8 Design Tricks for Business Cards that Sell

Pink Think: “Rock stars get room keys, I get business cards.” – Thomas Friedman

My original business card
My revamped business card

I just got back from a fabulous Utah Personal History Conference where I handed out dozens of business cards through my display as well as just talking to people. I also received several in return. So today I thought I would share things I’ve learned through the effect of my own business card (humble pie!) and looking at others’.

[A quick note about my business card. I learned the hard way that when I had it as the first version, the print is not as legible. And my info isn’t as dynamic as it could be. So I revamped it to the 2nd one.]

1. DO get feedback before you send to print. The beauty of online services like Vista Print (highly recommended! That’s where I get my cards from) is you control your own design and can save roughly half you’d pay at a brick and mortar store. The drawback, however, is it’s so easy send off your design without feedback. Some questions to ask:

Is the design dynamic? Does it capture the spirit of your business? Does it sell your vision?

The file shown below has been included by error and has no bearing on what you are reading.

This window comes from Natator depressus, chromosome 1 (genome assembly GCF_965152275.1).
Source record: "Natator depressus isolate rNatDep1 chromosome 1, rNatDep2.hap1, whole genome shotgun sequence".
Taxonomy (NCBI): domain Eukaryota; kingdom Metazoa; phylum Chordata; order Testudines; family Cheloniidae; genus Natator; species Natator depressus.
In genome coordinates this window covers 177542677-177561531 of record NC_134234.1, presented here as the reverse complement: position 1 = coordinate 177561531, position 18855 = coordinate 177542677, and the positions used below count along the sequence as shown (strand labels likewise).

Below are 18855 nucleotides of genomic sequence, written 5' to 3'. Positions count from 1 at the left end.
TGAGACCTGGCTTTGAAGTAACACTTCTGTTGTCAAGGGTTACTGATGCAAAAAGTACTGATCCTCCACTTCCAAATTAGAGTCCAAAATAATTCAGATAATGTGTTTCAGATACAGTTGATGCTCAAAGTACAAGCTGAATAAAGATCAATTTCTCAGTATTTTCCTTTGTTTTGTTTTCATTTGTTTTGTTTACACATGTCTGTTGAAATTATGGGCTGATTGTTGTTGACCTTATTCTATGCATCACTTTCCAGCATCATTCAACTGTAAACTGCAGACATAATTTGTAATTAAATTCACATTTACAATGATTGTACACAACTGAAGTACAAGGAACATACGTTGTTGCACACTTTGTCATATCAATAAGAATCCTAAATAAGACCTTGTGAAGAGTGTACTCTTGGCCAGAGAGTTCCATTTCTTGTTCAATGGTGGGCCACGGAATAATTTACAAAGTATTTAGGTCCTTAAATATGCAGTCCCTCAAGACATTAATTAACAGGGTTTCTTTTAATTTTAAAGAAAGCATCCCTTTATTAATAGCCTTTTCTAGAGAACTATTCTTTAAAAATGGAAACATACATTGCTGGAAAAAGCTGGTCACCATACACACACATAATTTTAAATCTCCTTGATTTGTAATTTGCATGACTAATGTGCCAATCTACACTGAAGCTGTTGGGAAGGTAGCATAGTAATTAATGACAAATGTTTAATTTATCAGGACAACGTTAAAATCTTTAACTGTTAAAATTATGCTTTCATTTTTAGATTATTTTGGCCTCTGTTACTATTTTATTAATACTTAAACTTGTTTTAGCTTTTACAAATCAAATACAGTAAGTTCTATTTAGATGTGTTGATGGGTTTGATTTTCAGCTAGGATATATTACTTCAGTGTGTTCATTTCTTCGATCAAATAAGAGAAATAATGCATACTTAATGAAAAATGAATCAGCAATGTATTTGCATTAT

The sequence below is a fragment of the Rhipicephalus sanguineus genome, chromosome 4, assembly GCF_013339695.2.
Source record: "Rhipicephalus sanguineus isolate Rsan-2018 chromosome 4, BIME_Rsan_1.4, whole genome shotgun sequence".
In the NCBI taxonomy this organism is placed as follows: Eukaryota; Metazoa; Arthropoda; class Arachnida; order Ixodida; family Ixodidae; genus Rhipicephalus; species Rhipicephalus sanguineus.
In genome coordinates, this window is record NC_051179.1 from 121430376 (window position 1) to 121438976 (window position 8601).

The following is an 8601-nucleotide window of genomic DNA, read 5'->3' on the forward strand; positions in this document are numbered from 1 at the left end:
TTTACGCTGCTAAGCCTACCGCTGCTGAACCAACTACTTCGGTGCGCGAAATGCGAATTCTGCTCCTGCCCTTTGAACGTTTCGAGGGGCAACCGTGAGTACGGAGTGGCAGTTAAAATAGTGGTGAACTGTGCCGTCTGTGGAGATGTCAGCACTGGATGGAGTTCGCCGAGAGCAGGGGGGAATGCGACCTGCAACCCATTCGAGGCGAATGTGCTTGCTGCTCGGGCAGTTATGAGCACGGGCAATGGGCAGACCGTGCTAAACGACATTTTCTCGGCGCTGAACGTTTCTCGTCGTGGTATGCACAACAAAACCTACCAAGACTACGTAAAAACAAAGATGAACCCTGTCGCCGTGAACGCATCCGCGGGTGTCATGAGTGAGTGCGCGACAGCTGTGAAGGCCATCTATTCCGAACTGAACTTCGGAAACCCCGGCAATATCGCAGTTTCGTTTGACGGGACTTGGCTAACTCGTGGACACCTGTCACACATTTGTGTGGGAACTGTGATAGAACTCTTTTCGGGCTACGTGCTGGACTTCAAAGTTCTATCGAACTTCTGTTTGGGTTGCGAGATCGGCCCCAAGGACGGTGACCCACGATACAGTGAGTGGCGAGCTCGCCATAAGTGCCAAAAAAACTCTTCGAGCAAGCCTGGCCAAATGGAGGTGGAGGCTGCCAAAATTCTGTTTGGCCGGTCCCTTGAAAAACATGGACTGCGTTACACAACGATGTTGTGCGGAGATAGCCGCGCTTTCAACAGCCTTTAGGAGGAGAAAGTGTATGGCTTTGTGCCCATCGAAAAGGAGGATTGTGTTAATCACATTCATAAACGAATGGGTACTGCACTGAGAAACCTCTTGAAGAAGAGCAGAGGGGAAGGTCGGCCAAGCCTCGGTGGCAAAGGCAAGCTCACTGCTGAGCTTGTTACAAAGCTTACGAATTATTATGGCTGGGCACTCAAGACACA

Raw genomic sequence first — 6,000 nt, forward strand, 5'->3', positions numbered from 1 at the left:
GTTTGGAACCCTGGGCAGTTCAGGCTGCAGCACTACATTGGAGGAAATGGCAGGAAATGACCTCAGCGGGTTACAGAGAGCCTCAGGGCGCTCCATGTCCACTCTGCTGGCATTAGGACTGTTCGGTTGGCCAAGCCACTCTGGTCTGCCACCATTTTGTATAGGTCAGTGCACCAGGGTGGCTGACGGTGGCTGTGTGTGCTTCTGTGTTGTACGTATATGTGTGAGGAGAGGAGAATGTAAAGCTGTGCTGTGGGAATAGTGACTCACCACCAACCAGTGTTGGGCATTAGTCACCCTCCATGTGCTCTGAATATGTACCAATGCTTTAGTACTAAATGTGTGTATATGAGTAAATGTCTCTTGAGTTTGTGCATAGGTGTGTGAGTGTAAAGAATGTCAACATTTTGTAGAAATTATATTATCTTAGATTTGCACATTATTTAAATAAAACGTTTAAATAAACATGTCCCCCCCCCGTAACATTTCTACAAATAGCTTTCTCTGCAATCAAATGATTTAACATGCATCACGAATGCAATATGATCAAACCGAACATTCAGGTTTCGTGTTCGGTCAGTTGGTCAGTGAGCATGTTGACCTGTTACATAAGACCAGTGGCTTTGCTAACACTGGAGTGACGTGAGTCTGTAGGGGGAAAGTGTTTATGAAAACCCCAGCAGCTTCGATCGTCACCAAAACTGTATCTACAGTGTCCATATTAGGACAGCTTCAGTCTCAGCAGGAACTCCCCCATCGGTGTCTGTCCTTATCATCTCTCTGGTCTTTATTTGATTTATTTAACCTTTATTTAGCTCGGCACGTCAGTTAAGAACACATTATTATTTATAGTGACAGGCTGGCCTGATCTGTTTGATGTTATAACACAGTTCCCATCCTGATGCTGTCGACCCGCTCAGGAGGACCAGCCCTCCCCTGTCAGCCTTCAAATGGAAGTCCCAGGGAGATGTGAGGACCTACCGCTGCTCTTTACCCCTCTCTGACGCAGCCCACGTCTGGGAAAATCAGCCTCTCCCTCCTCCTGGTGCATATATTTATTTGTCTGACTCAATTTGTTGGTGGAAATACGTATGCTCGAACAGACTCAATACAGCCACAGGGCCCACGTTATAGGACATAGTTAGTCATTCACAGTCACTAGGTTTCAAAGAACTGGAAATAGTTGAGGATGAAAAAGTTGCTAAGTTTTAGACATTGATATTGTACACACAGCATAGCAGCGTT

Is the text legible? Please don’t do cursive. It’s just not legible in that small of print. Even serif fonts like Georgia or Times New Roman are hard to read, if they aren’t spaced correctly. It doesn’t matter if your text is pretty. If the potential client can’t read your URL, they won’t be able to check out your business even if they wanted to.

2. DO use the back of your card to elaborate on the services you provide and your professional experience.

3. DO be professional. Early on, I used to have a business card with a floral border. Well, I outgrew that one pretty quickly. You can have a lovely business card that still conveys that you can handle serious business. Ask yourself, does this convey the image of someone capable of handling the business/service I’m selling?

4. DON’T try to cram in too many things. Highlight your best points and entice them to get more information on your website.

5. DO include a website address. Most potential clients want to check out your work online before calling. I know I do. You can design your website for free. My Treasured Stories website is simply a Blogger blog that is linked to a URL that I bought through GoDaddy. The advantage of this technique is, my website URL sounds more professional than a blogspot address. With blogging options, there’s really no excuse not to have a website nowadays.

6. DO put your mug shot if you absolutely feel like you have to. Otherwise, I think it’s space you can use for more important information.

7. DO include a QR code for your website URL if there’s space. A QR code is an app iPhone users can scan that leads them directly to your website. You can get it HERE for free. Personally, I don’t have an iPhone, but I know several people who scan things constantly.

8. DO have a catchy business name to begin with. Here’s a Squidoo article that can help. Sometimes rambling and unfocused business names can take the punch out of even the best designs.

DO share YOUR ideas in the comments!

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